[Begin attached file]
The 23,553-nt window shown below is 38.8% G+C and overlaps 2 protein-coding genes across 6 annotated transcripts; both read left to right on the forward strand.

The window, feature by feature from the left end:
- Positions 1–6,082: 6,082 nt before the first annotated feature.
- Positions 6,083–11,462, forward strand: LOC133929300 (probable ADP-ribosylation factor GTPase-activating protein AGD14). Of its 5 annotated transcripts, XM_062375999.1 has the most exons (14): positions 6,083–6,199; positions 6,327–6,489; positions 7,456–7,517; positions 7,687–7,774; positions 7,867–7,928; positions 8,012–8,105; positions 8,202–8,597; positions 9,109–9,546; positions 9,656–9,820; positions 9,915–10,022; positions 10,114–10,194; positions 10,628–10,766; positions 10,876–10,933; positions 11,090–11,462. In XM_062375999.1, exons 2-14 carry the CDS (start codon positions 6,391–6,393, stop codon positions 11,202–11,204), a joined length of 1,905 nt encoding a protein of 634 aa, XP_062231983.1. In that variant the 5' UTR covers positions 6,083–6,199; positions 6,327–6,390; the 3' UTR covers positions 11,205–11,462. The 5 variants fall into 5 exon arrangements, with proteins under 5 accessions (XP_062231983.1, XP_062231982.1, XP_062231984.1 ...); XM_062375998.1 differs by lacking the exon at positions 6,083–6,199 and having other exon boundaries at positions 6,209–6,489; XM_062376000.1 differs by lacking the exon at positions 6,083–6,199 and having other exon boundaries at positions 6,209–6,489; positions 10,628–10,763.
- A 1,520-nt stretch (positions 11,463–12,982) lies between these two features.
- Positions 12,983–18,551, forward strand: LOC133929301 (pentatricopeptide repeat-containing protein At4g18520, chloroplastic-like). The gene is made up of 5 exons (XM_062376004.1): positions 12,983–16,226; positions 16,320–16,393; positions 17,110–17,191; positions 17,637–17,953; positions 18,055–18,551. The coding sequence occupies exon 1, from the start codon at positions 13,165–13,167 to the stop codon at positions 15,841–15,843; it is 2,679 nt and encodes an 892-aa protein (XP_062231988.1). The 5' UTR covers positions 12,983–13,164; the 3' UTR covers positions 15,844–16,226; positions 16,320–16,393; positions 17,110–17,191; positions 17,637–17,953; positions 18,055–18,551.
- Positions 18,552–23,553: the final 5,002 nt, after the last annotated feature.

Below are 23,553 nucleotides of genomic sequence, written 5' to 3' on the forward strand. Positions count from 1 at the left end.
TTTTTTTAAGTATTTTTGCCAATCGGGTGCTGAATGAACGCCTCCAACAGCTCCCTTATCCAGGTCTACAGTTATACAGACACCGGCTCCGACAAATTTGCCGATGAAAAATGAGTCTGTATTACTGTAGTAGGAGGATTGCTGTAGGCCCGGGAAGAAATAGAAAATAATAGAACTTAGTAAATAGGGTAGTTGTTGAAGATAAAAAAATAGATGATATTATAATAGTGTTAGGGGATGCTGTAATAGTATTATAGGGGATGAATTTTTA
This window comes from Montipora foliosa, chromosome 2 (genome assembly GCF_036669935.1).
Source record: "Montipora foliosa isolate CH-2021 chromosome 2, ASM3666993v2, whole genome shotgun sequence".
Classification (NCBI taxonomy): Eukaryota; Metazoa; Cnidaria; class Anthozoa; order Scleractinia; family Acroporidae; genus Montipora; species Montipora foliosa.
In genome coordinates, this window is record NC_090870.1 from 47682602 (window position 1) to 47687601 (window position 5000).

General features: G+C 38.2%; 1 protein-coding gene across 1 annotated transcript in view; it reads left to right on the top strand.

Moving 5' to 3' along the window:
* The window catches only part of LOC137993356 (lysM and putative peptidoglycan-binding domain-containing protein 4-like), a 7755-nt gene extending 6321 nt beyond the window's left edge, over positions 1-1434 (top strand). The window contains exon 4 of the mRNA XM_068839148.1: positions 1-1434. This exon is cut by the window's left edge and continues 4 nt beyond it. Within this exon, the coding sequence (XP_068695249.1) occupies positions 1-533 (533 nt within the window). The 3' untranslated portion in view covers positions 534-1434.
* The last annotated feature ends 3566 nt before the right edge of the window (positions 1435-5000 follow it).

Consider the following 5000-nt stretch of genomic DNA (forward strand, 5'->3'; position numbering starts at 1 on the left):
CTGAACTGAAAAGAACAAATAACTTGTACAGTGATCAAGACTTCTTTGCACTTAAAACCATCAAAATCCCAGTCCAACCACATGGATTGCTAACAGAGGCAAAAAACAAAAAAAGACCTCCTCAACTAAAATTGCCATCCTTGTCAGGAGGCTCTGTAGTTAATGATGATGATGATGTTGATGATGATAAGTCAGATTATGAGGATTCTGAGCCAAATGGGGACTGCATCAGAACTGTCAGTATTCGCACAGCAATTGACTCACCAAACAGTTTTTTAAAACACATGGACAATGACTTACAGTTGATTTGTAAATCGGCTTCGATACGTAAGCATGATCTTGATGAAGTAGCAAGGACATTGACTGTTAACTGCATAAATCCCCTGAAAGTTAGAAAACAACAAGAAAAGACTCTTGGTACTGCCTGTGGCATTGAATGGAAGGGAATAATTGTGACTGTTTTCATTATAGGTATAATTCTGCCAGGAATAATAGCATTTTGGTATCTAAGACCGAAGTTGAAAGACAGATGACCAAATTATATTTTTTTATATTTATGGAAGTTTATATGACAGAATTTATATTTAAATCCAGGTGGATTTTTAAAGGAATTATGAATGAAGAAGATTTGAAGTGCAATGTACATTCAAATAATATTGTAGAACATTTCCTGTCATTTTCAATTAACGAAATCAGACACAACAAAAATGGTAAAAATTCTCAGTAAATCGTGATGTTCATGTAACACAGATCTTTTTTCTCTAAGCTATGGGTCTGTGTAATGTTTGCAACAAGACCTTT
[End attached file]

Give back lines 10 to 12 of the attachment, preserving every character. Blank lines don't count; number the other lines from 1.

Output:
This window comes from Montipora foliosa, chromosome 2 (genome assembly GCF_036669935.1).
Source record: "Montipora foliosa isolate CH-2021 chromosome 2, ASM3666993v2, whole genome shotgun sequence".
Classification (NCBI taxonomy): Eukaryota; Metazoa; Cnidaria; class Anthozoa; order Scleractinia; family Acroporidae; genus Montipora; species Montipora foliosa.